With little more than an Arduino, an OLED display, and some buttons, it’s easy to build your own faux-retro game system. There’s even a growing library of titles out there that target this specific combination of hardware, thanks in no small part to the Arduboy project. But unless you’re content to play Circuit Dude on a breadboard, at some point you’ll probably want to wrap the build up in a more convenient form.

Like many that came before it, the OLED handheld created by [Alex Zidros] takes inspiration from a Nintendo product; but it’s not the Game Boy. Instead, his design is based on a 3D printed grip for the Switch Joy-Cons that he found on Thingiverse. After tacking on a holder for the PCB, he had the makings of a rather unique system.

We especially like the offset SSD1306 OLED display. Not because we think a game system with an asymmetrical layout is a particularly sound design decision, but because it gives the whole build a rather cyberpunk feel. When combined with the exposed electronics, the whole system looks like it could have been cobbled together from a futuristic dumpster. Which is high praise, as far as we’re concerned.

Opposite the display is a LiPo pouch battery that [Alex] says was liberated from a portable speaker, and down below is an Adafruit Feather 328P. There are two tactile switches mounted to the front of the Feather, and in something of a departure from these sort of builds, there are two more on the shoulders of the 3D printed case. Everything is held together with nothing more exotic than a scrap of perfboard, making it easy for anyone who might want to build their own version.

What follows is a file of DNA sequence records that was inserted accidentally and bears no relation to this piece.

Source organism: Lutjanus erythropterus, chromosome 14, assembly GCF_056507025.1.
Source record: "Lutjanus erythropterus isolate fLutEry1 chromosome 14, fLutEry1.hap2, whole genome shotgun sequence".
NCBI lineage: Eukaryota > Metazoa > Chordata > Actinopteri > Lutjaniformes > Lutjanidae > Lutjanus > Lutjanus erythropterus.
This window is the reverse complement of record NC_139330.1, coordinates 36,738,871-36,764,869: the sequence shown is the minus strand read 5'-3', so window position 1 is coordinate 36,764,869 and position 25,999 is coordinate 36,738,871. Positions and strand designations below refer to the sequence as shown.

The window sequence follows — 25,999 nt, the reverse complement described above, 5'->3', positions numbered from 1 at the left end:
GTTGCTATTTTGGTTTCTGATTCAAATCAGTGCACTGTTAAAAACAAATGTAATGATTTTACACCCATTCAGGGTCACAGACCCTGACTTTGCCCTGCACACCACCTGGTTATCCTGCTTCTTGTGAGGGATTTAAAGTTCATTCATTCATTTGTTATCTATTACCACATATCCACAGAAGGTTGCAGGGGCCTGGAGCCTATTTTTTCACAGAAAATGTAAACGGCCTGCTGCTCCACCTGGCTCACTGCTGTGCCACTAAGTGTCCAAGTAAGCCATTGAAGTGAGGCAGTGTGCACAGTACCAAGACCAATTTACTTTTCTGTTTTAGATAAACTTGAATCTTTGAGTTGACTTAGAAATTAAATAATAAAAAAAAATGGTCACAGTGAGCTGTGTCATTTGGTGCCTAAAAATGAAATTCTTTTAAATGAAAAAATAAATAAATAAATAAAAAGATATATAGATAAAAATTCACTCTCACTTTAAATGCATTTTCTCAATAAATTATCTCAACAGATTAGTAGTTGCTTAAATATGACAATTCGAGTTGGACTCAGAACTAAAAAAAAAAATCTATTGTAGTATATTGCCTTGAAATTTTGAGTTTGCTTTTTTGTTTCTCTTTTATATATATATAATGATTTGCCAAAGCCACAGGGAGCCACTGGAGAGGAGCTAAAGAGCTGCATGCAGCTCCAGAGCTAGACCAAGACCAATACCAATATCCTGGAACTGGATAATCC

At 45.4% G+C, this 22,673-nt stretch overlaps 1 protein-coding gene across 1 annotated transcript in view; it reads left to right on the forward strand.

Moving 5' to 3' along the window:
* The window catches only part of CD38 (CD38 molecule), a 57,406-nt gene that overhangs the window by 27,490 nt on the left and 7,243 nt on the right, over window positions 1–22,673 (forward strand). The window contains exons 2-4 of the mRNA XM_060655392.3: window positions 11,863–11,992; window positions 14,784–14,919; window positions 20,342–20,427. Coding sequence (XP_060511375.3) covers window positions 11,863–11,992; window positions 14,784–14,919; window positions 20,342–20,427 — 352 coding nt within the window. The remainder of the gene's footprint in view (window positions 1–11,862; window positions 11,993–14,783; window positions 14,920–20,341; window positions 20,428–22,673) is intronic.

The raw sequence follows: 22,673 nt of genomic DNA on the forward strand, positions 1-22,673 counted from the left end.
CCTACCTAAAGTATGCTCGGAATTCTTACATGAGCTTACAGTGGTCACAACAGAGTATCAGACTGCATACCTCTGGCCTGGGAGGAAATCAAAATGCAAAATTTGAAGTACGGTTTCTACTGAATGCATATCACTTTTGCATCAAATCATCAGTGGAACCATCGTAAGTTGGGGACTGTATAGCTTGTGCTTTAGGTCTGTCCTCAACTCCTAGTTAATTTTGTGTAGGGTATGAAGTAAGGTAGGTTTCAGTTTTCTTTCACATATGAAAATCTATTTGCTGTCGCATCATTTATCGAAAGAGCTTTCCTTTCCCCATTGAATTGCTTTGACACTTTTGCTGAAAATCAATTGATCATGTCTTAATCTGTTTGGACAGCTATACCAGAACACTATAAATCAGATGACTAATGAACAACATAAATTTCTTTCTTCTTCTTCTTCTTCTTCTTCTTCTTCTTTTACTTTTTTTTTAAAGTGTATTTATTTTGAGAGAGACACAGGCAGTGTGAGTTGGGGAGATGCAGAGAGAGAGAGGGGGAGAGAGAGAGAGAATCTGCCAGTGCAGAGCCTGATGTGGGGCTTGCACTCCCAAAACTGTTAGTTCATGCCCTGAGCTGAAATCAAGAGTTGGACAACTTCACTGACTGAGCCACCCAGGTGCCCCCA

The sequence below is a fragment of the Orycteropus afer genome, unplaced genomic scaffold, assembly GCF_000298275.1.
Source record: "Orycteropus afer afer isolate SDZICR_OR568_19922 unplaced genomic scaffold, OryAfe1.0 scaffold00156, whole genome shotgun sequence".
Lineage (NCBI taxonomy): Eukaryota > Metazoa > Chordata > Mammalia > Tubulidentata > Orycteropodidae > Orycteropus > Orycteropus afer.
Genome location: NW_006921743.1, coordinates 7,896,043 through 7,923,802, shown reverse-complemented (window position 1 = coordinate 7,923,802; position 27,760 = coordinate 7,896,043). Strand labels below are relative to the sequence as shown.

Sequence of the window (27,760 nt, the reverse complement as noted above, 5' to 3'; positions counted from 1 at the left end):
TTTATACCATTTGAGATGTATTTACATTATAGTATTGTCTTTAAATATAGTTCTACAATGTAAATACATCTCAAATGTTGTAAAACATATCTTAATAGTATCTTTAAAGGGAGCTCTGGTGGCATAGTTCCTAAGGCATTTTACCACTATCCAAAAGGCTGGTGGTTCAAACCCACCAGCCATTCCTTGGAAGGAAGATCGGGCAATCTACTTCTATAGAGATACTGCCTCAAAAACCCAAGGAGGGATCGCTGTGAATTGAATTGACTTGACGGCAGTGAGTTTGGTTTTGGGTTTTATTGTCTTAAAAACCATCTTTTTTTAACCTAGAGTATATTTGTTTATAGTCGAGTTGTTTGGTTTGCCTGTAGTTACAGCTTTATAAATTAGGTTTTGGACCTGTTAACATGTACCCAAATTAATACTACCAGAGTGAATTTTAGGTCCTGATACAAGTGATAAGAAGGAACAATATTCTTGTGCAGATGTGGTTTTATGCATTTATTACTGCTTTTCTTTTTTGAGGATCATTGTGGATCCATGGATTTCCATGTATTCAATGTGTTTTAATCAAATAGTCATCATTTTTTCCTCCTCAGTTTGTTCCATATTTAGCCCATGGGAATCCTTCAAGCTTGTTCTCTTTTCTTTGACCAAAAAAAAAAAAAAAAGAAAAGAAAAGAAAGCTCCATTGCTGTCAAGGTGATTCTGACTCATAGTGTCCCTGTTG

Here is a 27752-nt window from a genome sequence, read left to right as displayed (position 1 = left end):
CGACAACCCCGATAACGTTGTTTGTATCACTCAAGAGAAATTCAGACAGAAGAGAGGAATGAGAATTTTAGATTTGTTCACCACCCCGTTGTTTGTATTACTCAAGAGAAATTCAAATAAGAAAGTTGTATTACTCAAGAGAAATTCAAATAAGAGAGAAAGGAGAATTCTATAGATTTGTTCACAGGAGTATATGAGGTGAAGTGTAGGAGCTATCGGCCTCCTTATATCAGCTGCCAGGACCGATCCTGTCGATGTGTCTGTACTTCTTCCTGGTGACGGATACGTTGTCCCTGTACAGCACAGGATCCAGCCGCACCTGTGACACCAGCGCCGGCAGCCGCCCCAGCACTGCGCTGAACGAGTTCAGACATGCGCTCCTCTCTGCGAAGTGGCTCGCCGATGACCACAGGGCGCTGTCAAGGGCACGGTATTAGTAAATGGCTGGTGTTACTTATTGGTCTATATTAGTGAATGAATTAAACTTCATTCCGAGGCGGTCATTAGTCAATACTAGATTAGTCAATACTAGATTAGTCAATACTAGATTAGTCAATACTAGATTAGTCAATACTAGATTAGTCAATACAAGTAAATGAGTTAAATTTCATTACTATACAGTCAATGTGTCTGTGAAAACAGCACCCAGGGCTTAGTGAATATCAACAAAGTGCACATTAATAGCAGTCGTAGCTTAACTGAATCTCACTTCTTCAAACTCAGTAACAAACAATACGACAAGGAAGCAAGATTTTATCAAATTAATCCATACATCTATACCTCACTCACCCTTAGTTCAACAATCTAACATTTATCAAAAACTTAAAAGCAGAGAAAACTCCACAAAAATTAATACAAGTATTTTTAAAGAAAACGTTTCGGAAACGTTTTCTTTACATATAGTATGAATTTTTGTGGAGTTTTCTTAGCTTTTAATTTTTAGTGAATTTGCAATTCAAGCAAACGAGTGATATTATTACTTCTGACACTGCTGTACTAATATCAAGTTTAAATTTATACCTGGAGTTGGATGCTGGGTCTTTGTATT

If you prefer your Arduino and OLED gaming to come in a slightly more familiar form factor, the build that was done inside of a Dreamcast Visual Memory Unit (VMU) has always been a favorite around these parts.

An Arcade Cabinet With Displays To Spare

We’ve all got a pretty good mental image of what an arcade cabinet looks like, so you probably don’t need to be reminded that traditionally they are single-screen affairs. But that idea dates back to when they were built around big and bulky CRT displays. Now that we have modern LCD, LED, and OLED panels, who says you have to follow the old rules?

That’s precisely the sort of out of the box thinking that lead [Al Linke] to build this unique multi-display arcade cabinet. The game itself is still played on a single screen, but several smaller sub-displays are dotted all around the cabinet to indicate various bits of ancillary information. Are they necessary? Hardly. But we can’t deny it’s a clever idea, and we wouldn’t be surprised if we start seeing something similar in other DIY cabinets.

The build started with a commercially available cabinet from Arcade1Up, which at this point are popular enough that some of the Big Box retailers have them in stock. All of the electronics except for the display were stripped out, and replaced with a Dell OptiPlex 9020 computer and high-quality joysticks and buttons. [Al] then installed his various displays all over the cabinet, including a gorgeous LED marquee that we’ve featured previously.

So what do all these little screens do? [Al] explains them in the video after the break, but the general idea is that they provide contextual information about the game you currently have loaded up. A two-color OLED display shows the name of the game and what it’s rated, while a seven segment LED display shows the year the game was released. The displays are located both by the controls and where you’d expect the coin slot to be, so whether you’re actively playing or across the room, you can see all the information.

We’re always amazed to see how builders find ways to make their own personal arcade cabinets stand out. While it’s an idea that at this point we’ve seen quite a lot of, no two projects have ever been quite the same.